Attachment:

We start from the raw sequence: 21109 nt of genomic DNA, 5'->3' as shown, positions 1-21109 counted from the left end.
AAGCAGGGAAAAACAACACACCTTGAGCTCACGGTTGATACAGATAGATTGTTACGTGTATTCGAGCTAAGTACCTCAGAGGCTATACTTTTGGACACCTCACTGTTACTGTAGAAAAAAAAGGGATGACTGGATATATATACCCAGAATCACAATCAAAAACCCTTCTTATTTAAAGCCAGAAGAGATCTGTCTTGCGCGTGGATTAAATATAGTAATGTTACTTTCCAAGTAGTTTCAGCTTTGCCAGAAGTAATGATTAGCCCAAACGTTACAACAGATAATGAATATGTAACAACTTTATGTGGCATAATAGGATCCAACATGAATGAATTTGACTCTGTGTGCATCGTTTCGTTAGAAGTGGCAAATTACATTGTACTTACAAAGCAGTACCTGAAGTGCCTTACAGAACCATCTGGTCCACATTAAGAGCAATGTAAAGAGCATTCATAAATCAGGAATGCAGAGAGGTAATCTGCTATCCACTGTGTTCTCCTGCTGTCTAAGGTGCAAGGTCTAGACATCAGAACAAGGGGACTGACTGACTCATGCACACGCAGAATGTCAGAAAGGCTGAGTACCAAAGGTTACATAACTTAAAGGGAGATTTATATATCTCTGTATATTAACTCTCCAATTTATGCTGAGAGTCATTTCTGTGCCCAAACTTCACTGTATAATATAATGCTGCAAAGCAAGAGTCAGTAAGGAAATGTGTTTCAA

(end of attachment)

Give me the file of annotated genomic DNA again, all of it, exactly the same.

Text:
We start from the raw sequence: 21109 nt of genomic DNA, 5'->3' as shown, positions 1-21109 counted from the left end.
AAGCAGGGAAAAACAACACACCTTGAGCTCACGGTTGATACAGATAGATTGTTACGTGTATTCGAGCTAAGTACCTCAGAGGCTATACTTTTGGACACCTCACTGTTACTGTAGAAAAAAAAGGGATGACTGGATATATATACCCAGAATCACAATCAAAAACCCTTCTTATTTAAAGCCAGAAGAGATCTGTCTTGCGCGTGGATTAAATATAGTAATGTTACTTTCCAAGTAGTTTCAGCTTTGCCAGAAGTAATGATTAGCCCAAACGTTACAACAGATAATGAATATGTAACAACTTTATGTGGCATAATAGGATCCAACATGAATGAATTTGACTCTGTGTGCATCGTTTCGTTAGAAGTGGCAAATTACATTGTACTTACAAAGCAGTACCTGAAGTGCCTTACAGAACCATCTGGTCCACATTAAGAGCAATGTAAAGAGCATTCATAAATCAGGAATGCAGAGAGGTAATCTGCTATCCACTGTGTTCTCCTGCTGTCTAAGGTGCAAGGTCTAGACATCAGAACAAGGGGACTGACTGACTCATGCACACGCAGAATGTCAGAAAGGCTGAGTACCAAAGGTTACATAACTTAAAGGGAGATTTATATATCTCTGTATATTAACTCTCCAATTTATGCTGAGAGTCATTTCTGTGCCCAAACTTCACTGTATAATATAATGCTGCAAAGCAAGAGTCAGTAAGGAAATGTGTTTCAA